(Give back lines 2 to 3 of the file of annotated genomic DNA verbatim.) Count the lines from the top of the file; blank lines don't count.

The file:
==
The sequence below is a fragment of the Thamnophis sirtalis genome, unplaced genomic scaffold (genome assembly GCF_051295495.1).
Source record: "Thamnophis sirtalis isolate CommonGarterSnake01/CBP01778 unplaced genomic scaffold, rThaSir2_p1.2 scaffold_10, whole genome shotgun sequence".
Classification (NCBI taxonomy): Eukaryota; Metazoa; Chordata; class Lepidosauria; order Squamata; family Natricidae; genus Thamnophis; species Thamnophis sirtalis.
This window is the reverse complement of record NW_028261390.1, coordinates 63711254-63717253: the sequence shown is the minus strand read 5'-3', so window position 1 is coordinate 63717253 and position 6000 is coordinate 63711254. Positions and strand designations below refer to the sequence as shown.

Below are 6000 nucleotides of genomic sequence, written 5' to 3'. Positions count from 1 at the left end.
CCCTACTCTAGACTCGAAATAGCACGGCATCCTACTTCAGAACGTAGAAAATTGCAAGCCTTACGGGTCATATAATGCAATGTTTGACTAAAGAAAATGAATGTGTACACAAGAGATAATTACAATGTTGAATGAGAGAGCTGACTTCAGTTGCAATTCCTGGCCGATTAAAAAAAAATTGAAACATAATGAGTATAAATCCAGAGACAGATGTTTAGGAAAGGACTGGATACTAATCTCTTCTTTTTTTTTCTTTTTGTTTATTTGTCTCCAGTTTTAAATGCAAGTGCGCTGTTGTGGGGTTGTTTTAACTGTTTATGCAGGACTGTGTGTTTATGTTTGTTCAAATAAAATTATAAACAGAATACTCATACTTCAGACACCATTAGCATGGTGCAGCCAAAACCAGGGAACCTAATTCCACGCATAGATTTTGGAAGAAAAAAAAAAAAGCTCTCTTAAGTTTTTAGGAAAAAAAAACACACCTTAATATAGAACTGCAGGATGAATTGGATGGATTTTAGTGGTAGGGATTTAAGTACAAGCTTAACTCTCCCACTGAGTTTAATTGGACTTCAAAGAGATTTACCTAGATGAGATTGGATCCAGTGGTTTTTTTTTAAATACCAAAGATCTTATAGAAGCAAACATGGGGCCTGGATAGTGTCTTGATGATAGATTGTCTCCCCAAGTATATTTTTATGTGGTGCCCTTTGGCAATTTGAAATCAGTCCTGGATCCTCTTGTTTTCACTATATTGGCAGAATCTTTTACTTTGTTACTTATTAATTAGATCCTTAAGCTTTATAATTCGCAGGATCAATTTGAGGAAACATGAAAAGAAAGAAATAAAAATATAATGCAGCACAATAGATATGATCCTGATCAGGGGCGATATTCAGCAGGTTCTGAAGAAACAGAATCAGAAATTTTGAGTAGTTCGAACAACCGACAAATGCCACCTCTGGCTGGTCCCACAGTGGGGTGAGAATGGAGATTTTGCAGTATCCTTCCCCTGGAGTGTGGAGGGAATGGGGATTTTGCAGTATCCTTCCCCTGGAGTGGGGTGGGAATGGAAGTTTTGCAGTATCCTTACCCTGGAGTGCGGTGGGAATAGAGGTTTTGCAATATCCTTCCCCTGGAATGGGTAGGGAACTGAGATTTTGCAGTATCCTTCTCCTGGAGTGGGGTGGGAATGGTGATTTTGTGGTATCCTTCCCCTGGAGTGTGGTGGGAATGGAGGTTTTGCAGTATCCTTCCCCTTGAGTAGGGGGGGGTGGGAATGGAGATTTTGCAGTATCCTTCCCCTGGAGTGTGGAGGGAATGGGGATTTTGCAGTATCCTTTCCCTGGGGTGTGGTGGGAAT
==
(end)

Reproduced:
Source record: "Thamnophis sirtalis isolate CommonGarterSnake01/CBP01778 unplaced genomic scaffold, rThaSir2_p1.2 scaffold_10, whole genome shotgun sequence".
Classification (NCBI taxonomy): Eukaryota; Metazoa; Chordata; class Lepidosauria; order Squamata; family Natricidae; genus Thamnophis; species Thamnophis sirtalis.